Resonant with insight into the deep and lasting power of friendship, love, and tradition, The Peach Keeper is a portrait of the unshakable bonds that- in good times and bad, from one generation to the next-endure forever.

My Review: 
 This book was a nice easy read. It had great characters and a nice storyline. I enjoy books that are set in 2 different times and show lineage or different generations and how they are connected. Through hardships and joys these characters became real. Willa and Paxton learn to get past their high-school awkwardness between them and come together for a bigger purpose. They join together to un-expectantly and learn more than either could have dreamed. This book was magical, southern, chick-lit at the least. Add in a little crime, mystery, ...even romance. I like a little mix between the covers!
Great read!
*5 stars*

Tuesday, August 14, 2012

Review: The Weight of Silence

The Weight of Silence
by Heather Gudenkauf

Quote: " I did not misplace my daughter. We put her to bed at eight-thirty last night and when I awoke this morning she was not in her bed.~ Martin pg. 64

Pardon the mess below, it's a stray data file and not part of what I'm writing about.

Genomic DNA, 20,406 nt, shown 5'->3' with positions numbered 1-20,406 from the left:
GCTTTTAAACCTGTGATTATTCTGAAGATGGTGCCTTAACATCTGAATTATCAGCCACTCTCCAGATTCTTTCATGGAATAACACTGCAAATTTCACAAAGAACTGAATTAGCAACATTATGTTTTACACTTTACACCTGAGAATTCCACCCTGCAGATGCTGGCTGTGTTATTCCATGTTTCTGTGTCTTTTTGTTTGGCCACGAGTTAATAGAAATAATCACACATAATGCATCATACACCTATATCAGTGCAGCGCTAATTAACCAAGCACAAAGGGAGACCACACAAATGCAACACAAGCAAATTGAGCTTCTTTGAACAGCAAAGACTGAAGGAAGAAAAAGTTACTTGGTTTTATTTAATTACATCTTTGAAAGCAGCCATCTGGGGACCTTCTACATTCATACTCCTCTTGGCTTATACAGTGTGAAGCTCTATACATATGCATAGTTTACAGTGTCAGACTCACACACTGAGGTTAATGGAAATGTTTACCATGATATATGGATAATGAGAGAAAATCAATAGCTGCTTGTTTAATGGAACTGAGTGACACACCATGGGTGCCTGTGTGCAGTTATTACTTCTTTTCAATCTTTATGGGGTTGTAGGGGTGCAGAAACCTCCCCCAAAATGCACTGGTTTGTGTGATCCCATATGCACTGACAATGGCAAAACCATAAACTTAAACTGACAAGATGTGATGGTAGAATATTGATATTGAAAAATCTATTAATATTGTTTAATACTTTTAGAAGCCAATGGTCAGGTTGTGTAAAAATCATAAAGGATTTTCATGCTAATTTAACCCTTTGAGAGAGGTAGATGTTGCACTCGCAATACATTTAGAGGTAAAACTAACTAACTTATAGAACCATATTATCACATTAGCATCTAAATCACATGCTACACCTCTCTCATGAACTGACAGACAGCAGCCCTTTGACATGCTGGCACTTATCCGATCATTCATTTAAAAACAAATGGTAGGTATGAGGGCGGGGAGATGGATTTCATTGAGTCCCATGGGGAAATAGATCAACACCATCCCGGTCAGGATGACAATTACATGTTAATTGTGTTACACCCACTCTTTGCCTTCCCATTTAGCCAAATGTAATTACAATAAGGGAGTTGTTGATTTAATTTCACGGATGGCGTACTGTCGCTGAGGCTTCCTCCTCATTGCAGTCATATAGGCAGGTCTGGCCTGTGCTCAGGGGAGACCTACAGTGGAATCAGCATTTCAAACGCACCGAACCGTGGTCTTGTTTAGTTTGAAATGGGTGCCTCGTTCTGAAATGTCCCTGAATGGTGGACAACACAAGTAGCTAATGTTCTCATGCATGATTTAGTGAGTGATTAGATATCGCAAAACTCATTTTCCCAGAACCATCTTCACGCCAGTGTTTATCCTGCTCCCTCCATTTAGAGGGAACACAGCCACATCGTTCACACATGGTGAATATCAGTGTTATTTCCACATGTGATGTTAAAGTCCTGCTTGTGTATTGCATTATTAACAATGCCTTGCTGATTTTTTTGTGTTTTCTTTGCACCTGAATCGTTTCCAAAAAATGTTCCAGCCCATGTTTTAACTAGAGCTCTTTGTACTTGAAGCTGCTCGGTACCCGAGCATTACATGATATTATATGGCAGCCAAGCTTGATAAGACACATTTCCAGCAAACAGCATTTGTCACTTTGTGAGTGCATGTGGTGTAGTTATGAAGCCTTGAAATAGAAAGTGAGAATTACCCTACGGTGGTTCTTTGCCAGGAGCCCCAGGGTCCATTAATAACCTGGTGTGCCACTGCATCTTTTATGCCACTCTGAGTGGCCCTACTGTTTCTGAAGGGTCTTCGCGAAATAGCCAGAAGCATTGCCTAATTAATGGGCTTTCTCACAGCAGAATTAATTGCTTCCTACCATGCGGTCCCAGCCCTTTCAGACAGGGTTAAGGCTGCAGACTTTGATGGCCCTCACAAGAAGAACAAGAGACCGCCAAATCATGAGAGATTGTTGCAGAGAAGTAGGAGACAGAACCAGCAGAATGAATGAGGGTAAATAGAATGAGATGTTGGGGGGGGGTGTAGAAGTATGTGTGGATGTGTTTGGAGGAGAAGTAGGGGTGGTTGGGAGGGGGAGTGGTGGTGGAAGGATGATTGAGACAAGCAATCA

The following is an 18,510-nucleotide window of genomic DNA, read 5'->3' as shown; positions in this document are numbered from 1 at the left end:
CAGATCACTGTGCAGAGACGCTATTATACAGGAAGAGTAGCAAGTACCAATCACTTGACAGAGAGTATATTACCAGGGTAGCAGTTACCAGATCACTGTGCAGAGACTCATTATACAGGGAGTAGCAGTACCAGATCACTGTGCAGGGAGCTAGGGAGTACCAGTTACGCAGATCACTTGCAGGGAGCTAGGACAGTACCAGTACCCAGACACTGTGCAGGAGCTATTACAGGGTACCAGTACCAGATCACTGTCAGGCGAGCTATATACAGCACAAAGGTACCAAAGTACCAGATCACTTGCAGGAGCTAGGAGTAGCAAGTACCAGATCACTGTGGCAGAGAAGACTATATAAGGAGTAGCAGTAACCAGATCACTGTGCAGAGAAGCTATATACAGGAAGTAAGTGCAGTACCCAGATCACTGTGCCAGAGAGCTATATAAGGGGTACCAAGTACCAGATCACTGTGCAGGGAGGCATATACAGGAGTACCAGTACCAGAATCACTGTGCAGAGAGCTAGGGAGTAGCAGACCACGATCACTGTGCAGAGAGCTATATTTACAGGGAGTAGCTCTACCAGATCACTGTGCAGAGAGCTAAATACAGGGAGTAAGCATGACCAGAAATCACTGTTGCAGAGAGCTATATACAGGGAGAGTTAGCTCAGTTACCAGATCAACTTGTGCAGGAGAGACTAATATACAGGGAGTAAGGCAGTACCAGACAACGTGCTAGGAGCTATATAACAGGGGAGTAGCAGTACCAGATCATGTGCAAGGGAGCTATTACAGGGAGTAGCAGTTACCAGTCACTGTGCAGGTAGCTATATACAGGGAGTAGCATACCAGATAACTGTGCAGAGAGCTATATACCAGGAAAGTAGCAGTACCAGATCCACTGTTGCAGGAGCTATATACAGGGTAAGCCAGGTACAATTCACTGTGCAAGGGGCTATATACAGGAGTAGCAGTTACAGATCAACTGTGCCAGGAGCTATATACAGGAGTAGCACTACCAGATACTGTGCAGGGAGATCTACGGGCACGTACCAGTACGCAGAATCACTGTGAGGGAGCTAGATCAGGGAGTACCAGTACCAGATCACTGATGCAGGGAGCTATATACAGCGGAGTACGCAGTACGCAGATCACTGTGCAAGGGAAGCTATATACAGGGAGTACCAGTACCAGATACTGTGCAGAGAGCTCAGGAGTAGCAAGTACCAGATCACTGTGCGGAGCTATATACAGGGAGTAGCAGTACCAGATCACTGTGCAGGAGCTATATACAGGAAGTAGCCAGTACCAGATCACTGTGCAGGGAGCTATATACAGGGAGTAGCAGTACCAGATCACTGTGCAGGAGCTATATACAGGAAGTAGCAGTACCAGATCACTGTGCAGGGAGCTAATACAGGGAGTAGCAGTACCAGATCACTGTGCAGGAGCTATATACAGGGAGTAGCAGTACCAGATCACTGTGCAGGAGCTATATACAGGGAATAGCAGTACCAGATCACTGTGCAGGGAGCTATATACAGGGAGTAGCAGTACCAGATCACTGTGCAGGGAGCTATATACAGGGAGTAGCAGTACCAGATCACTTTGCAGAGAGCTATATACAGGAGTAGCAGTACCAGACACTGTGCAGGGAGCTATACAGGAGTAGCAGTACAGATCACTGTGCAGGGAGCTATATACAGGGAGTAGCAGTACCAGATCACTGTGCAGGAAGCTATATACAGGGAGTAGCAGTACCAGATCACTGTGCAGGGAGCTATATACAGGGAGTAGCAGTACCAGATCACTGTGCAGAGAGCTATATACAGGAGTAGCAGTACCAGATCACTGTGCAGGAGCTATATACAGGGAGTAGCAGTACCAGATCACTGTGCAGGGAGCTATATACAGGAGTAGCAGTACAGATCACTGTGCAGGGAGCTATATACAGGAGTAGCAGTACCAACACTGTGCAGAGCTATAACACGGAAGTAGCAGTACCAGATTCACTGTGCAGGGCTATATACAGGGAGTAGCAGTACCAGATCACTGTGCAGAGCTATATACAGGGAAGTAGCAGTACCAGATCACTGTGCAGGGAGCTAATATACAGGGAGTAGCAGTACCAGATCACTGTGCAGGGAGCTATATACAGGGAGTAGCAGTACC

Started: Aug. 11, 2012
Finished: Aug. 14, 2012
paperback/373 pages

From the cover:
It happens quietly one August morning. As dawn's shimmering light drenches the humid Iowa air, two families awaken to find their little girls have gone missing in the night.
Seven-year-old Calli Clark is sweet, gentle, a dreamer who suffers from selective mutism brought on by tragedy that pulled her deep into silence as a toddler. Calli's mother, Antonia, tried to be the best mother she could within the confines of marriage to a mostly absent, often angry husband. Now, though she denies that her husband could be involved in the possible abductions, she fears her decision to stay in her marriage has cost her more than her daughter's voice.
Petra Gregory is Calli's best friend, her soul mate and her voice. But neither Petra nor Calli has been heard from since their disappearance was discovered. Desperate to find his child. Martin Gregory is forced to confront a side of himself he did not know existed beneath his intellectual, professional demeanor. 
Now these families are tied by the question of what happened to their children. And the answer is trapped in the silence of unspoken family secrets.

My Review: 
This is one of those books that I absolutely couldn't put down. From cover to cover awesomeness! It is the second book of Heather Gudenkauf's that I have read and I am more impressed with each read. 
Again, Gudenkauf writes each chapter from a character's point of view. I really think it helps keep things in order and show the story as a whole from different angles. Amazing story line and wonderful, very real, believable characters. this book could be made into a great movie or even a series book The Weight of Silence has just enough mystery, suspense and distant characters to keep you reading, guessing and discovering!